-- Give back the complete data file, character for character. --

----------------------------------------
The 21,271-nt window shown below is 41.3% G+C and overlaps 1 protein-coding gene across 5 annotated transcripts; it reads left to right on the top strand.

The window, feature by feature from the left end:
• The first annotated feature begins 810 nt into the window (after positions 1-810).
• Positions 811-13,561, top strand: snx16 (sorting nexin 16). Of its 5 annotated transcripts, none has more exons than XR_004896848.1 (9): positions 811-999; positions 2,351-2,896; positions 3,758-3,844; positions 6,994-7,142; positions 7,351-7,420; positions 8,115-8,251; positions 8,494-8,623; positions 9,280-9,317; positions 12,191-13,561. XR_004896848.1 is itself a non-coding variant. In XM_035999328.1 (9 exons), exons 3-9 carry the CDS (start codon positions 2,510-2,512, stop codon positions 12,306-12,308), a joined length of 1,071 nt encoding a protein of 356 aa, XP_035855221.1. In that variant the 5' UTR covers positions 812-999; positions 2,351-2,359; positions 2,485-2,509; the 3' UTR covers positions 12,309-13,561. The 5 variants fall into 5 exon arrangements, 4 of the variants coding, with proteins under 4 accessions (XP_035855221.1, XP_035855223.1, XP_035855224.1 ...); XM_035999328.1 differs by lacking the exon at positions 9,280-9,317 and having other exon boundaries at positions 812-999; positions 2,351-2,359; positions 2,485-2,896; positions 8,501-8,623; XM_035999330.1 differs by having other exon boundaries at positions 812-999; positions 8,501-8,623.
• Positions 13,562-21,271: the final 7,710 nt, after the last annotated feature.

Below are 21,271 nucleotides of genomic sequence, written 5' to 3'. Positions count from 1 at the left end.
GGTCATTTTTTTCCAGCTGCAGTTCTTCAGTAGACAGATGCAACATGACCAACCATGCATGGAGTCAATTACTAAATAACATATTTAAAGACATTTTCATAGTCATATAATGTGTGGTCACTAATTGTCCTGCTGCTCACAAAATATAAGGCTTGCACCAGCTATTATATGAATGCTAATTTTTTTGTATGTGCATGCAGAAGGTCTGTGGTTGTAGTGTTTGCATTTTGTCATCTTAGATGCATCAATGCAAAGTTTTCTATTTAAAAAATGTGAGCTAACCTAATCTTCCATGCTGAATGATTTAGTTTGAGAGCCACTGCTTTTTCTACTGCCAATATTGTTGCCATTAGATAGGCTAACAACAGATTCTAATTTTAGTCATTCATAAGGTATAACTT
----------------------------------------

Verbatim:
The 21,271-nt window shown below is 41.3% G+C and overlaps 1 protein-coding gene across 5 annotated transcripts; it reads left to right on the top strand.

The window, feature by feature from the left end:
• The first annotated feature begins 810 nt into the window (after positions 1-810).
• Positions 811-13,561, top strand: snx16 (sorting nexin 16). Of its 5 annotated transcripts, none has more exons than XR_004896848.1 (9): positions 811-999; positions 2,351-2,896; positions 3,758-3,844; positions 6,994-7,142; positions 7,351-7,420; positions 8,115-8,251; positions 8,494-8,623; positions 9,280-9,317; positions 12,191-13,561. XR_004896848.1 is itself a non-coding variant. In XM_035999328.1 (9 exons), exons 3-9 carry the CDS (start codon positions 2,510-2,512, stop codon positions 12,306-12,308), a joined length of 1,071 nt encoding a protein of 356 aa, XP_035855221.1. In that variant the 5' UTR covers positions 812-999; positions 2,351-2,359; positions 2,485-2,509; the 3' UTR covers positions 12,309-13,561. The 5 variants fall into 5 exon arrangements, 4 of the variants coding, with proteins under 4 accessions (XP_035855221.1, XP_035855223.1, XP_035855224.1 ...); XM_035999328.1 differs by lacking the exon at positions 9,280-9,317 and having other exon boundaries at positions 812-999; positions 2,351-2,359; positions 2,485-2,896; positions 8,501-8,623; XM_035999330.1 differs by having other exon boundaries at positions 812-999; positions 8,501-8,623.
• Positions 13,562-21,271: the final 7,710 nt, after the last annotated feature.

Below are 21,271 nucleotides of genomic sequence, written 5' to 3'. Positions count from 1 at the left end.
GGTCATTTTTTTCCAGCTGCAGTTCTTCAGTAGACAGATGCAACATGACCAACCATGCATGGAGTCAATTACTAAATAACATATTTAAAGACATTTTCATAGTCATATAATGTGTGGTCACTAATTGTCCTGCTGCTCACAAAATATAAGGCTTGCACCAGCTATTATATGAATGCTAATTTTTTTGTATGTGCATGCAGAAGGTCTGTGGTTGTAGTGTTTGCATTTTGTCATCTTAGATGCATCAATGCAAAGTTTTCTATTTAAAAAATGTGAGCTAACCTAATCTTCCATGCTGAATGATTTAGTTTGAGAGCCACTGCTTTTTCTACTGCCAATATTGTTGCCATTAGATAGGCTAACAACAGATTCTAATTTTAGTCATTCATAAGGTATAACTT